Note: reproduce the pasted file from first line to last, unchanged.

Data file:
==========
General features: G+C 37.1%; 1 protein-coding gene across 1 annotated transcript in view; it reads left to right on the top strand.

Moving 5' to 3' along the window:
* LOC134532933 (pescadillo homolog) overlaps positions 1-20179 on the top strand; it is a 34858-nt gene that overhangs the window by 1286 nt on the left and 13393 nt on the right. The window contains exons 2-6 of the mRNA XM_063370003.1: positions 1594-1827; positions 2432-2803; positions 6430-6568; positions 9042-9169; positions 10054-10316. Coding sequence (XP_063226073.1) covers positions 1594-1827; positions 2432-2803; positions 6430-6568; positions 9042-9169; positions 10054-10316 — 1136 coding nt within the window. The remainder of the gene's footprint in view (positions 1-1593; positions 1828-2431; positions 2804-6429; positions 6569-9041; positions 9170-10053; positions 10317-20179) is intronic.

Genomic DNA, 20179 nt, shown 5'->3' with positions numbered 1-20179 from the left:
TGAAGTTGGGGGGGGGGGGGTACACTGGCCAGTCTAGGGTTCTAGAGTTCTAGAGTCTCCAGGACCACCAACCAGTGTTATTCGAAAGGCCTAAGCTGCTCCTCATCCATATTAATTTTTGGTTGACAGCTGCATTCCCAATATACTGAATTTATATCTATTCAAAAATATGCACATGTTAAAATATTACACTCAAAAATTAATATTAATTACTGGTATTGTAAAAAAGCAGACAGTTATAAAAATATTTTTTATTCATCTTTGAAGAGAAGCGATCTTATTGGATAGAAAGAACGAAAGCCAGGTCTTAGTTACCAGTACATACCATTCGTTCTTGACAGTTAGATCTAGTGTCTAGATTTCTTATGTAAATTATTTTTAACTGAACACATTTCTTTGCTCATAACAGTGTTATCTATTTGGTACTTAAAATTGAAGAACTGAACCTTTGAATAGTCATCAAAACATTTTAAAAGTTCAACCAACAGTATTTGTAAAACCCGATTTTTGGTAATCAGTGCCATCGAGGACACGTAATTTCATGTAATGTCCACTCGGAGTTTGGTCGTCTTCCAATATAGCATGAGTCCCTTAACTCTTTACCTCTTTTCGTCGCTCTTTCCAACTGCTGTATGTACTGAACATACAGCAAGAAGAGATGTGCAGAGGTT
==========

General features: G+C 37.1%; 1 protein-coding gene across 1 annotated transcript in view; it reads left to right on the top strand.

Moving 5' to 3' along the window:
* LOC134532933 (pescadillo homolog) overlaps positions 1-20179 on the top strand; it is a 34858-nt gene that overhangs the window by 1286 nt on the left and 13393 nt on the right. The window contains exons 2-6 of the mRNA XM_063370003.1: positions 1594-1827; positions 2432-2803; positions 6430-6568; positions 9042-9169; positions 10054-10316. Coding sequence (XP_063226073.1) covers positions 1594-1827; positions 2432-2803; positions 6430-6568; positions 9042-9169; positions 10054-10316 — 1136 coding nt within the window. The remainder of the gene's footprint in view (positions 1-1593; positions 1828-2431; positions 2804-6429; positions 6569-9041; positions 9170-10053; positions 10317-20179) is intronic.

Genomic DNA, 20179 nt, shown 5'->3' with positions numbered 1-20179 from the left:
TGAAGTTGGGGGGGGGGGGGTACACTGGCCAGTCTAGGGTTCTAGAGTTCTAGAGTCTCCAGGACCACCAACCAGTGTTATTCGAAAGGCCTAAGCTGCTCCTCATCCATATTAATTTTTGGTTGACAGCTGCATTCCCAATATACTGAATTTATATCTATTCAAAAATATGCACATGTTAAAATATTACACTCAAAAATTAATATTAATTACTGGTATTGTAAAAAAGCAGACAGTTATAAAAATATTTTTTATTCATCTTTGAAGAGAAGCGATCTTATTGGATAGAAAGAACGAAAGCCAGGTCTTAGTTACCAGTACATACCATTCGTTCTTGACAGTTAGATCTAGTGTCTAGATTTCTTATGTAAATTATTTTTAACTGAACACATTTCTTTGCTCATAACAGTGTTATCTATTTGGTACTTAAAATTGAAGAACTGAACCTTTGAATAGTCATCAAAACATTTTAAAAGTTCAACCAACAGTATTTGTAAAACCCGATTTTTGGTAATCAGTGCCATCGAGGACACGTAATTTCATGTAATGTCCACTCGGAGTTTGGTCGTCTTCCAATATAGCATGAGTCCCTTAACTCTTTACCTCTTTTCGTCGCTCTTTCCAACTGCTGTATGTACTGAACATACAGCAAGAAGAGATGTGCAGAGGTT